Sunday, December 9, 2018

52 Ancestors in 52 Weeks - Dad's cousin Lorraine


When I was growing up there were people who appeared in our lives who were only there at certain times of the year. I didn’t know if they were connected to our family or not. They were never introduced, they just appeared. Since I started doing genealogy, I have learned many of their stories. One of those people was Lorraine. This is her story.

Every year on Thanksgiving, the doorbell would ring and there would be Lorraine. I don’t know how she got to our house, but she always came for dinner. She was a slender woman with medium grey curly hair. Wearing a beige silk dress with a lace collar she would usually sit in Mom’s armchair in a corner of the living room with her feet flat on the floor in front of her. I m sure she engaged in conversation with my parents and the other adults that were present, but I don’t remember talking to her.

When I started doing a family history for my father’s parents, I learned that my grandmother Henrietta was born to Hermann and Eva Schmitz Burbach in Milwaukee, Wisconsin. Henrietta was the youngest of six children in the family and the only surviving daughter.

Her brother George married Rose Schmitt in Milwaukee on 17 Feb 1897[i]. George and Rose had three daughters before the death of Rose on 4 Dec 1901. [ii] Lorraine was my dad’s first cousin!

Lorraine Henrietta Burbach was born 22 Feb 1901, shortly before the death of her mother. She and her older sister Olive became close while their father mourned the death of his wife. Eventually George would re-marry and have eight more children but the ten-year age gap between the two sisters and their half siblings would remain.

So far there are very few records to document Lorraine’s life. She is listed in the census in 1900 and 1910 but I haven’t found her in 1920 or 1930. Her sister, Olive age 20, is listed as a lodger in the 1920 census and in the 1930 census Olive is apparently in a tuberculosis sanatorium in Waukesha, Wisconsin. Lorraine is listed in the 1922 Milwaukee city directory as living at 646 Astor and working as a waitress.[iii]

In 1940 Lorraine appears with her husband Wilby Gist living at the Biltmore Hotel in Chicago.[iv] According to the census, Wilby was a bus driver and Loraine was a telephone operator. They had both finished High School and were living in Milwaukee, Wisconsin in 1935.
Social Security Death Index shows a death date of 4 Feb 1985 in Chicago, Cook, Illinois.[v]

I never knew Wilby, so I can only assume he died during the 1940s and probably in Chicago unless he was in the war. There is no record of Lorraine having children and I have yet to find a gravesite for her.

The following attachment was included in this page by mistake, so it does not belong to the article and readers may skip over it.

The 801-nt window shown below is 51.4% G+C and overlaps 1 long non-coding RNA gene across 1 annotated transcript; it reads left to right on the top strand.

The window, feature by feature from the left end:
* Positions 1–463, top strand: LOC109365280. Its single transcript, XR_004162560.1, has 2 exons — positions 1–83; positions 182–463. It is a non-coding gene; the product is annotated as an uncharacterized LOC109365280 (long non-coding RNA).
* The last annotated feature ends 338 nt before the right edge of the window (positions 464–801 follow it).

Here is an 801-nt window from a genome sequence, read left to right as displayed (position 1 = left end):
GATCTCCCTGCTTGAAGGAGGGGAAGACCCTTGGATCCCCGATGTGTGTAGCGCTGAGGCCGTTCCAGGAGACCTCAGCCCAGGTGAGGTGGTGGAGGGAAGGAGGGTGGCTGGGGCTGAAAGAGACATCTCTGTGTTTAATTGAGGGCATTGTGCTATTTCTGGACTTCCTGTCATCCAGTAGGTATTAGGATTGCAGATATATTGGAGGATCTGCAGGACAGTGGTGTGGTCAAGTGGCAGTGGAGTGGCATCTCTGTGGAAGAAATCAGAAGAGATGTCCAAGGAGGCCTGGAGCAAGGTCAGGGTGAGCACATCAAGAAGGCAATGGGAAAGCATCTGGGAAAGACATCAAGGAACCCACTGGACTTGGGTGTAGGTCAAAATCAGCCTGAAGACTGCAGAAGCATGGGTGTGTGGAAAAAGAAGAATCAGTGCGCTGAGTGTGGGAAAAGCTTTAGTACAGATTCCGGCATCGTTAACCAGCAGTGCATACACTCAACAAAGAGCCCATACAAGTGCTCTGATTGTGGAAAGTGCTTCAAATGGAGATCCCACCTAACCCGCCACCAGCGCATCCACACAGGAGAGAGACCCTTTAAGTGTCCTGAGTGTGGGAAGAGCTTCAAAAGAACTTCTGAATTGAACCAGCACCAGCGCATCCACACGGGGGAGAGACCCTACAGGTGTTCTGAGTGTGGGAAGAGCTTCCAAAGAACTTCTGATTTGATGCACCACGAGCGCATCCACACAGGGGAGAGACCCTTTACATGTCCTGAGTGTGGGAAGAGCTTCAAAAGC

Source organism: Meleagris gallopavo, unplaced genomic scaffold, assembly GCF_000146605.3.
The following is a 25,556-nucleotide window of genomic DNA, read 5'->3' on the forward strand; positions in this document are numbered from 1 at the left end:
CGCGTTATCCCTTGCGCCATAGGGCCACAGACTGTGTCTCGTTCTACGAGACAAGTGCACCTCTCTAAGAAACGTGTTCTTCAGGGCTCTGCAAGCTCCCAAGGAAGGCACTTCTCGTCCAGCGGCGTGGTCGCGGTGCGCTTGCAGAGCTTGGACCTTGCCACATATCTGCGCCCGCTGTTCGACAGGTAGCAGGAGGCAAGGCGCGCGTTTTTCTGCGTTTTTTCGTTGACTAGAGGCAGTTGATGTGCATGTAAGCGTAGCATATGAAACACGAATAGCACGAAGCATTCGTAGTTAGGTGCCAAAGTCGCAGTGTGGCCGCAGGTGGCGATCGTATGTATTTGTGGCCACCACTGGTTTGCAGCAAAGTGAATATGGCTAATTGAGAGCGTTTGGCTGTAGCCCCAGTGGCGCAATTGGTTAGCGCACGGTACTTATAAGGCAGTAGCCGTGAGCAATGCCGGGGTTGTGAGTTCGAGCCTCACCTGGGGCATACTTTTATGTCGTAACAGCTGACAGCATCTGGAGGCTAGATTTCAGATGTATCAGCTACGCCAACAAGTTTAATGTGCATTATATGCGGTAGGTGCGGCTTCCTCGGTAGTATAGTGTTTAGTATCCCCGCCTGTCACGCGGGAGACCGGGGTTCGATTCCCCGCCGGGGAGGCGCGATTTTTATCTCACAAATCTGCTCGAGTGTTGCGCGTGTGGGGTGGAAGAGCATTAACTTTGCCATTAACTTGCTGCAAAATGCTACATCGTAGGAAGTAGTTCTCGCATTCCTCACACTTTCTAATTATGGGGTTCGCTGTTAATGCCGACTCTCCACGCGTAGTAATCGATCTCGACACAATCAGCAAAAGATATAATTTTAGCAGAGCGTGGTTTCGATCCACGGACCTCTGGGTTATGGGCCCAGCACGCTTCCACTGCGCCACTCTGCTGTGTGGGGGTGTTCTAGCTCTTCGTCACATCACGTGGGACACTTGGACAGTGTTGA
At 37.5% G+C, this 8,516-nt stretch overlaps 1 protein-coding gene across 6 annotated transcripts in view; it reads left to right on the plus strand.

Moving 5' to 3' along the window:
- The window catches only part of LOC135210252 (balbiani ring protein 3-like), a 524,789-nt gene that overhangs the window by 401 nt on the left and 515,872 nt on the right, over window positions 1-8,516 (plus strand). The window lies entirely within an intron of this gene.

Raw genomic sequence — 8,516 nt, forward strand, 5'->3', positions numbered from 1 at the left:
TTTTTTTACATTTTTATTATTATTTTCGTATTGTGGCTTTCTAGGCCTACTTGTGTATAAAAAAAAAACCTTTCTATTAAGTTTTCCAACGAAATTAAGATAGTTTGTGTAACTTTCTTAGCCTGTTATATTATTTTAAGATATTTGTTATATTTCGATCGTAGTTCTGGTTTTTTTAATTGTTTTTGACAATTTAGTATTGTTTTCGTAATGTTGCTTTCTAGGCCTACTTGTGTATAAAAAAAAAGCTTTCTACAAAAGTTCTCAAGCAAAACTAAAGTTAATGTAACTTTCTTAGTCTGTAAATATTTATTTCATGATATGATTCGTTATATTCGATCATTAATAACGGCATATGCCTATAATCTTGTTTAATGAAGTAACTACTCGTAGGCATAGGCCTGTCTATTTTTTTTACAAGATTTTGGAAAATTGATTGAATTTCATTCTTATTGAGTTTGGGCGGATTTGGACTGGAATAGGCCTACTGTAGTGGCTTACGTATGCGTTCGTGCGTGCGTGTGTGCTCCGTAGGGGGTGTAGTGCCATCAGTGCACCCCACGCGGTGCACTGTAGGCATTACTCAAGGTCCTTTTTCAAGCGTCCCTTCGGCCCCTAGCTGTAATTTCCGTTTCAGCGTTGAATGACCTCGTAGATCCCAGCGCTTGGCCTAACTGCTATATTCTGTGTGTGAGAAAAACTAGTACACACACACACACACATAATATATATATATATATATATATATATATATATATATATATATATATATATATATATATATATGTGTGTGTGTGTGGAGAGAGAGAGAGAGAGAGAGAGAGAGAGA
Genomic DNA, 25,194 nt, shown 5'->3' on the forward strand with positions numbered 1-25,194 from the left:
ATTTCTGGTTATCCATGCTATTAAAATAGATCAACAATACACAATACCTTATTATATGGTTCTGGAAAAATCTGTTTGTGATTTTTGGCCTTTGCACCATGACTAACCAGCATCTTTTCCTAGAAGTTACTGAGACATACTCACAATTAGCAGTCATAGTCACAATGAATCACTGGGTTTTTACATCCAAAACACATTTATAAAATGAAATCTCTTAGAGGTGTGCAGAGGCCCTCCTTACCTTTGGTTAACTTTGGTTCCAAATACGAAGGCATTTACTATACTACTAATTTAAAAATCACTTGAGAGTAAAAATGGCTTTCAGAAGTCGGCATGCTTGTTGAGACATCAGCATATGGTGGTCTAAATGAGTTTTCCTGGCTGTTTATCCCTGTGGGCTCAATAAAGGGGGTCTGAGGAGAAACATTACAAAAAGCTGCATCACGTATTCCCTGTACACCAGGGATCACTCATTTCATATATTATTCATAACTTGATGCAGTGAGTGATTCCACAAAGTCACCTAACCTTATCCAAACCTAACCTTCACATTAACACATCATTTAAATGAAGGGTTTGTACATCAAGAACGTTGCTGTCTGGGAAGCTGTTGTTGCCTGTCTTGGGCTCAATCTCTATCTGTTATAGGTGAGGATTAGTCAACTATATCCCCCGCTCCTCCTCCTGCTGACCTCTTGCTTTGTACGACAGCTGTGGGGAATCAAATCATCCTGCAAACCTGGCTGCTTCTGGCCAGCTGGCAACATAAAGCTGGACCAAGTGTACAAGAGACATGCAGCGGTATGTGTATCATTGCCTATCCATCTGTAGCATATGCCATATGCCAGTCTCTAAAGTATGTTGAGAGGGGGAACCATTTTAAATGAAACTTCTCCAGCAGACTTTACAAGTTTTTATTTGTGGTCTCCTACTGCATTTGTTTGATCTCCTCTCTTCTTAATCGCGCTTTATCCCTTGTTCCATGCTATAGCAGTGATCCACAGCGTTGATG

An article in the Daily Herald from 1968 describes Lorraine’s many
collections and her many accomplishments.[vi] Reading the article makes
me think that her life wasn’t as sad as I had originally thought.


[i] Wisconsin Marriages, pre-1907;Vol 35 page 0337.
[ii] Wisconsin Death Index 1820-1907 ; Volume:27;Page 0306; Reel:89; Index Volume:09;;Sequence Number:048690
[iii] Ancestry.com. U.S. City Directories, 1822-1995 [database on-line]. Provo, UT, USA: Ancestry.com Operations, Inc., 2011.
[iv] Year: 1940; Census Place: Chicago, Cook, Illinois; Roll: m-t0627-00927; Page: 8B; Enumeration District: 103-184A
[v] Ancestry.com. U.S., Social Security Death Index, 1935-2014 [database on-line]. Provo, UT, USA: Ancestry.com Operations Inc, 2014. Number: 387-03-2074; Issue State: Wisconsin; Issue Date: Before 1951
[vi] Ancestry.com; Info The Daily Herald (Chicago, Illinois); 1968 September 11

Thursday, December 6, 2018



In Honor of my brother Tom's 75th Birthday, I have transcribed the poem our dad wrote to commemorate his birth.

Happy Birthday Tom!!

It was on the afternoon of December sixth,
That the arrival of Thomas Michael had been fixed.
But too far ahead of the story I am getting you see,
For I had meant to tell is just as it happened to be.

It was a cold morning, one of dark skies and light rain,
The only thing we thought important was Connery departure by train.
Momsie and Pops were going to Florida to see Ellie you know,
They also had in mind the sun so hot and the lack of cold snow.

I arrived home from work about a quarter to ten,
the reason being , that it was raining again.
Betty was in the basement doing her wash in her machine so fine,
I went down to give her a hand, especially with the things that were mine.
All of a sudden she said “Don, I don’t feel so well.”
I said “darling, come up stairs and sit down for a spell”.
We went upstairs and decided after all,
To give Doc Carey the long awaited call.

I said Betty to 4140 I must go to say good by,
Because we have many things to do and time will fly.
After telling Ma and Pa good by, and to have a nice trip,
Down on Washington Blvd. I met Doc Carey and his black grip.
I said, “Doc old boy, from your office don’t stay away,
as my loving wife will be your patient today.”

I then called Pauline, who was sweet to say,
that she would stay with Donna till later that day.